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LulzSec DDoS attacks disrupt CIA and other U.S. agencies’ sites

cia site downHacker group LulzSec continued their antics today with brazen attacks against U.S. agencies. The CIA website was hit this afternoon by a DDoS attack, the Detroit FBI headquarters were hit with a phone DOS and the Senate also claims the group attempted to break into their website for the second time.

“Tango down – CIA.Gov- for the lulz.” the group taunted on the LulzSec Twitter account. Immediately after the tweet and for the rest of the day the agency’s website loaded slowly or not at all. CIA representatives had no real comment on the events, only that they were looking into it.There is no evidence that sensitive data had been compromised. Service to the U.S. Central Intelligence Agency site resumed a more reliable nature once LulzSec showed a little mercy.

“Goodnight twitter. The CIA anti-lizards will probably rise from the packet sea while we rest our shining -yet-saturated power field arrays,” the group tweeted, 4 hours after the attacks began.

Before the CIA site takedown, LulzSec was also redirecting their publicly available 614-LULZSEC request line to many targets’ call centers, creating a DOS for the phone service. Along with the FB I in Detroit, the hackers’ “phone redirect hive” hit WOW customer support and HBGary as well as the customer support for who reportedly took in 200+ calls a minute.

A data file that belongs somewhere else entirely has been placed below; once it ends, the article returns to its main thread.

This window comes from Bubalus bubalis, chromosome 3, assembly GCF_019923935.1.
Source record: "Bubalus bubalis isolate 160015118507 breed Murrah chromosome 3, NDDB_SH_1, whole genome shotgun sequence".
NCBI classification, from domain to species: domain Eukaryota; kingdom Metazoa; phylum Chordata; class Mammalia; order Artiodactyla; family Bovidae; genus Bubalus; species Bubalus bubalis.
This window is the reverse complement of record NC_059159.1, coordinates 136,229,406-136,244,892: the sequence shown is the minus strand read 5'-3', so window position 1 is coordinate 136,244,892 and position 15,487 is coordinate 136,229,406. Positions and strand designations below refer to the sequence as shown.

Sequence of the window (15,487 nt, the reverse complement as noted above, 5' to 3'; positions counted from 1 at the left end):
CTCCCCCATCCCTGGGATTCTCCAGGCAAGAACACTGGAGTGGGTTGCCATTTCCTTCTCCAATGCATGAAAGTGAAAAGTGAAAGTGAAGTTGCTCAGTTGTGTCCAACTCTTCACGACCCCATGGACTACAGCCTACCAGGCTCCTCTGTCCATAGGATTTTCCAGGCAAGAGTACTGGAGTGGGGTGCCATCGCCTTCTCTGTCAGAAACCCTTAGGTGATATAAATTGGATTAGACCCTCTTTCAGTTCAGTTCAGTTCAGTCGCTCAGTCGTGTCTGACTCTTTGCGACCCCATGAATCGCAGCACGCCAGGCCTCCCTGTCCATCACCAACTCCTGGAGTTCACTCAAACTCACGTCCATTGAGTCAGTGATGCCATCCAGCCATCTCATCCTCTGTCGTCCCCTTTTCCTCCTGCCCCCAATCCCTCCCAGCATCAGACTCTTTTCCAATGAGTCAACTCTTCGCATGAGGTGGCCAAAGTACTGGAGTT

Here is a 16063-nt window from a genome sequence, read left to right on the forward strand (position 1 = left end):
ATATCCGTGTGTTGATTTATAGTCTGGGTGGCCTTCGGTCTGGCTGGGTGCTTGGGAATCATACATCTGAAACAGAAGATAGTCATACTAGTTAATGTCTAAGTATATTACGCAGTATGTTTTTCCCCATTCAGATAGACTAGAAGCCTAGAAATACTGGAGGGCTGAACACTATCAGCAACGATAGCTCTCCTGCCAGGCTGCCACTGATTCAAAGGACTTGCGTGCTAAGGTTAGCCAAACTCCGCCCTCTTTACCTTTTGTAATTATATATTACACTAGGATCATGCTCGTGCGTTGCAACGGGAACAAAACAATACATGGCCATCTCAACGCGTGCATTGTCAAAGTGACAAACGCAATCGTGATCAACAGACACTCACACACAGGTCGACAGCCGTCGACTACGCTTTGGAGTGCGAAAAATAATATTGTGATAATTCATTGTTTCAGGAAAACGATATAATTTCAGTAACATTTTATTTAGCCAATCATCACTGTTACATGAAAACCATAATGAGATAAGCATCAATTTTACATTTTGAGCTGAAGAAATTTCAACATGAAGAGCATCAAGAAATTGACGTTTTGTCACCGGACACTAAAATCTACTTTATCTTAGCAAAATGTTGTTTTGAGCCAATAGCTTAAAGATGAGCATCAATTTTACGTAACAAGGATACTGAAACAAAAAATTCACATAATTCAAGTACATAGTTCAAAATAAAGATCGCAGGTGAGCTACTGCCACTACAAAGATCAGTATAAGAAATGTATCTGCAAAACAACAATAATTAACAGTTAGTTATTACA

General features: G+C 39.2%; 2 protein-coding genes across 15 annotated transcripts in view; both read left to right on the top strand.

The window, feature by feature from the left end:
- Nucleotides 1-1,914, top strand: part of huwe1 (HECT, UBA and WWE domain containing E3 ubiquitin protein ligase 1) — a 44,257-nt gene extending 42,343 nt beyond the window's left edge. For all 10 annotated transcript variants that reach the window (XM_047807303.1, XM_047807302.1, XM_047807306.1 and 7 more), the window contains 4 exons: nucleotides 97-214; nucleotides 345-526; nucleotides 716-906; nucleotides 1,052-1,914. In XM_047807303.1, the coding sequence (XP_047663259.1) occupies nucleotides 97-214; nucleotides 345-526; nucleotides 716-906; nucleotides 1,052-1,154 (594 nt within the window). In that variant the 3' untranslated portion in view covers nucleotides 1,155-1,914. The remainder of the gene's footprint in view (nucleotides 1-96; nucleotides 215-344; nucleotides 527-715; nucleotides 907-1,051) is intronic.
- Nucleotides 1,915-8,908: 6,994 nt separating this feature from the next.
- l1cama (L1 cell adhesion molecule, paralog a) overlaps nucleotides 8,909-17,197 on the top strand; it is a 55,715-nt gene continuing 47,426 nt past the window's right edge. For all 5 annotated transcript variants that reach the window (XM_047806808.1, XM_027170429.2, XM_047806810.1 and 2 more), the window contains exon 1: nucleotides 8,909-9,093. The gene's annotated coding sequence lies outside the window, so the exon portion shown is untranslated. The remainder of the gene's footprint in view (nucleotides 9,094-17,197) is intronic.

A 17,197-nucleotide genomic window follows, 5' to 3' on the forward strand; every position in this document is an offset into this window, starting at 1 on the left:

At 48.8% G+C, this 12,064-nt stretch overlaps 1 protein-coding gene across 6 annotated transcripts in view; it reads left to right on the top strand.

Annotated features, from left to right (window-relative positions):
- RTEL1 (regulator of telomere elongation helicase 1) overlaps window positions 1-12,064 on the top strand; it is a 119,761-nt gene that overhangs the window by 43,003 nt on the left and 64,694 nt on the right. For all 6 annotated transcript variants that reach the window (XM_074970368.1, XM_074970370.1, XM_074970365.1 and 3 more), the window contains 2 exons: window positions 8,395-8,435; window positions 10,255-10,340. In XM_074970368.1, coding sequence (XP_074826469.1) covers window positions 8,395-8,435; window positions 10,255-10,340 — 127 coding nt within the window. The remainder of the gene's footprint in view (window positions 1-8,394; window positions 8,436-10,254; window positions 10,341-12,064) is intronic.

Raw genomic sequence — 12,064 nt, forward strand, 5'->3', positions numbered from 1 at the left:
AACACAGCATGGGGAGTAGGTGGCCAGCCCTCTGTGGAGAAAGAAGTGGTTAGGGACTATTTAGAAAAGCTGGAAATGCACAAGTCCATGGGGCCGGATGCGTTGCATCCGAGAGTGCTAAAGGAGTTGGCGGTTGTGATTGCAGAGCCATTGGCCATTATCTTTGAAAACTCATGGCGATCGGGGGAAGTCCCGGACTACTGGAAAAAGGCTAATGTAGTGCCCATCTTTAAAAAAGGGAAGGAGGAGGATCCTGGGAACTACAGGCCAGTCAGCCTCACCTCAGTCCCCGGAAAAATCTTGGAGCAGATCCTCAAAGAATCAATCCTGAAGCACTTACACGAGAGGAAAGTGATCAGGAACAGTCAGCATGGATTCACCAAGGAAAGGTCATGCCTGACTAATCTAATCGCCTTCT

Over the weekend, the U.S. Senate claimed that LulzSec managed to infiltrate their servers. The hacker group released stolen data, but Senate Deputy Sergeant-at-Arms Martina Bradford released a statement which said the data wasn’t sensitive and was intended for public consumption. On Wednesday the Senate also reported that their website was attacked once again, though it is not clear if this was the work of the LulzSec.

All of this discord comes at the heels of yesterday’s Titanic Takeover Tuesday where several popular MMO’s were hit with DDoS attacks. LulzSec has also hit numerous high-profile sites including SONY, Nintendo, and FBI’s Infragrade, showing off their muscle. Reuters says that security analysts have downplayed these attacks which are only for attention since there hasn’t been any sensitive data lifted.

Jeffrey Carr, author of the book Inside Cyber Warfare: Mapping the Cyber Underworld, points out that, “All they’re doing is saying ‘Look how good we are’. These guys are literally in it for embarrassment, to say ‘your security is crap.’”

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